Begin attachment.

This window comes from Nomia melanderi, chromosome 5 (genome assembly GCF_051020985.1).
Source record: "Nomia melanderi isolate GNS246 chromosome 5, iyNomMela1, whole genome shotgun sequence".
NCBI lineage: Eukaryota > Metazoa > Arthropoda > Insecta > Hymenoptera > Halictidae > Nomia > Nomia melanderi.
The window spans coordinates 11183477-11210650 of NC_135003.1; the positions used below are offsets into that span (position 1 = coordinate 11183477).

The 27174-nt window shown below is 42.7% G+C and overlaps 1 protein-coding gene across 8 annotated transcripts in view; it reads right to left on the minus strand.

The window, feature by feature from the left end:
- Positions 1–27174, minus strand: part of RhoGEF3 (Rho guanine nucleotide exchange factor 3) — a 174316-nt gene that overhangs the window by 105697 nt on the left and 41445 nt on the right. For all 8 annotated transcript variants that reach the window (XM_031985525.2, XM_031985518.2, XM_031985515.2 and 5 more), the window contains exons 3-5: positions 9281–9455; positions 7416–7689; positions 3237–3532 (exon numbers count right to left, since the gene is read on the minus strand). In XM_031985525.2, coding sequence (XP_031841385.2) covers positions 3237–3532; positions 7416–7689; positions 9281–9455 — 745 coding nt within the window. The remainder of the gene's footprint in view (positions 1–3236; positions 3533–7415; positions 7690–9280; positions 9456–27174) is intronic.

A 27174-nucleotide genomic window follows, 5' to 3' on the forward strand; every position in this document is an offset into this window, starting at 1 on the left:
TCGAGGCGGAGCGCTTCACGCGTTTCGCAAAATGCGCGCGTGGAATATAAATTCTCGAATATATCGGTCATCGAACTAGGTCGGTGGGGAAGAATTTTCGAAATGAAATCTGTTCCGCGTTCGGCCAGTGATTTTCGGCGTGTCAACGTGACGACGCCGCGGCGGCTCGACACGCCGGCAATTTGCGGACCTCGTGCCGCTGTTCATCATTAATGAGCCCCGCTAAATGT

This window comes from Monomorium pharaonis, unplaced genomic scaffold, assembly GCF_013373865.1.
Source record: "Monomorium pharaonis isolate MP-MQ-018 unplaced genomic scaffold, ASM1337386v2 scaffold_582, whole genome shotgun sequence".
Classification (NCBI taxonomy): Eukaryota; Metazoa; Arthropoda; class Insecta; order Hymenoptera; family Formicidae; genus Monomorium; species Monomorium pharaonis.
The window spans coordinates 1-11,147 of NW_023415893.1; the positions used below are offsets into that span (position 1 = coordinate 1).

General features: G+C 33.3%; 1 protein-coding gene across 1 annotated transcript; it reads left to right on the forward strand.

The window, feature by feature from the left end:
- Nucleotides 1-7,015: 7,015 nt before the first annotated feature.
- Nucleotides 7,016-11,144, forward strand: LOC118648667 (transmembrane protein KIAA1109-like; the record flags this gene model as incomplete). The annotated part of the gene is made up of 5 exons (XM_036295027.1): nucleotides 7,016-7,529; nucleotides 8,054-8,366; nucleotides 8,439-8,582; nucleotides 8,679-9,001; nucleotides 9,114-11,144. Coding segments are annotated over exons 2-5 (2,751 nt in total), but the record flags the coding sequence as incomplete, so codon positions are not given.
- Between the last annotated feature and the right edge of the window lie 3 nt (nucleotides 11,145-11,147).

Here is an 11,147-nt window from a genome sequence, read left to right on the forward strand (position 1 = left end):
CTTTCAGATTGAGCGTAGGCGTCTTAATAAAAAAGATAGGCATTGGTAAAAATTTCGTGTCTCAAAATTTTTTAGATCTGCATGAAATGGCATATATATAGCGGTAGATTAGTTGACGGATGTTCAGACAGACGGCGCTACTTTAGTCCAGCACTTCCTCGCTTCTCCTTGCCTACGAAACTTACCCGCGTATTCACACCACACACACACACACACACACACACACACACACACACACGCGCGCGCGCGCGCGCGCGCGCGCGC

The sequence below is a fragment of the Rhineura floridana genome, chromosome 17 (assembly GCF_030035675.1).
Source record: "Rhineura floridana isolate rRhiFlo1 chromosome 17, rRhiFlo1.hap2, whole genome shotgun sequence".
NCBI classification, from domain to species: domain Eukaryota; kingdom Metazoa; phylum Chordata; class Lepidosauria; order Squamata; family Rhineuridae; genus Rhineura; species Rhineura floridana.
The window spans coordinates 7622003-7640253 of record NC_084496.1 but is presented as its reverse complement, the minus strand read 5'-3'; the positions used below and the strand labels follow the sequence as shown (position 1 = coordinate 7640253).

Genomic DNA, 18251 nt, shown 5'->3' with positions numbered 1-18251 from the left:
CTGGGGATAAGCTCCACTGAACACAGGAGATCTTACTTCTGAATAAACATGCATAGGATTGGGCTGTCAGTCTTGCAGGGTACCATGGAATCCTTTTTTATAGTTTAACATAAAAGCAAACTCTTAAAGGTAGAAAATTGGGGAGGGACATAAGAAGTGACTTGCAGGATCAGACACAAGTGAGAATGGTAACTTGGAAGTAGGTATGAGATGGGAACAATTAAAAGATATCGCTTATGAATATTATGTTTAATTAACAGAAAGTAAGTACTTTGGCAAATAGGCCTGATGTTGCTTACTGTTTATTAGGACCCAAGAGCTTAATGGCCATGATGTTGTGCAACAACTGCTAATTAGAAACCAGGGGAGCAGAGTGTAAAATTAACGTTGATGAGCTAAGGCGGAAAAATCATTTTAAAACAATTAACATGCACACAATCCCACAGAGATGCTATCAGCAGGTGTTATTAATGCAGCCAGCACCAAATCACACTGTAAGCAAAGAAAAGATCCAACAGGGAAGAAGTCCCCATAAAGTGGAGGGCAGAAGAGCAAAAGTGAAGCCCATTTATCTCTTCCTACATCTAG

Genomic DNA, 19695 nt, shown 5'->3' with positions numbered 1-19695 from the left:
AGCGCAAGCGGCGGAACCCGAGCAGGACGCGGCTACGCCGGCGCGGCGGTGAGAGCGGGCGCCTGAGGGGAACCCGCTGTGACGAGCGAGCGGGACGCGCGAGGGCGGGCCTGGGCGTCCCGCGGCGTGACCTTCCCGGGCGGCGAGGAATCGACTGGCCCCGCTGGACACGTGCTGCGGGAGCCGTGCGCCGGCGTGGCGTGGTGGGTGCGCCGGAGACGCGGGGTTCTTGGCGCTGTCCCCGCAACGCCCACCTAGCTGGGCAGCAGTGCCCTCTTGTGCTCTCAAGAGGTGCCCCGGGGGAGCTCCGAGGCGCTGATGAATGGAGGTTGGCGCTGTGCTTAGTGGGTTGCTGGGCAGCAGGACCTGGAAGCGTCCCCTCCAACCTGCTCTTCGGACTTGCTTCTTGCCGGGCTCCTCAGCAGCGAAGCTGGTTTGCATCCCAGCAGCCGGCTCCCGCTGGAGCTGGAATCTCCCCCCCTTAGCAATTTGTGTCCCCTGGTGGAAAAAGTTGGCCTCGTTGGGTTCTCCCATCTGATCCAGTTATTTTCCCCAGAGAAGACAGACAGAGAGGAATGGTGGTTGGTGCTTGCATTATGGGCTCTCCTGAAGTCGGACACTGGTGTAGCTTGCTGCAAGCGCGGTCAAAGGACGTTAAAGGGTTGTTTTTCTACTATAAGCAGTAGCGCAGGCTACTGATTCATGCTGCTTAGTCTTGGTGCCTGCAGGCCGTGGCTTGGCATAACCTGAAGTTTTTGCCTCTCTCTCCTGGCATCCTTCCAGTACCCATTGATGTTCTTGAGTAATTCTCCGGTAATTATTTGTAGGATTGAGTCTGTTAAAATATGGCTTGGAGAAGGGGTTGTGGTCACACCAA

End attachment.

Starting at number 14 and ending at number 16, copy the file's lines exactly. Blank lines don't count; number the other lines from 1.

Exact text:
General features: G+C 33.3%; 1 protein-coding gene across 1 annotated transcript; it reads left to right on the forward strand.

The window, feature by feature from the left end:
- Nucleotides 1-7,015: 7,015 nt before the first annotated feature.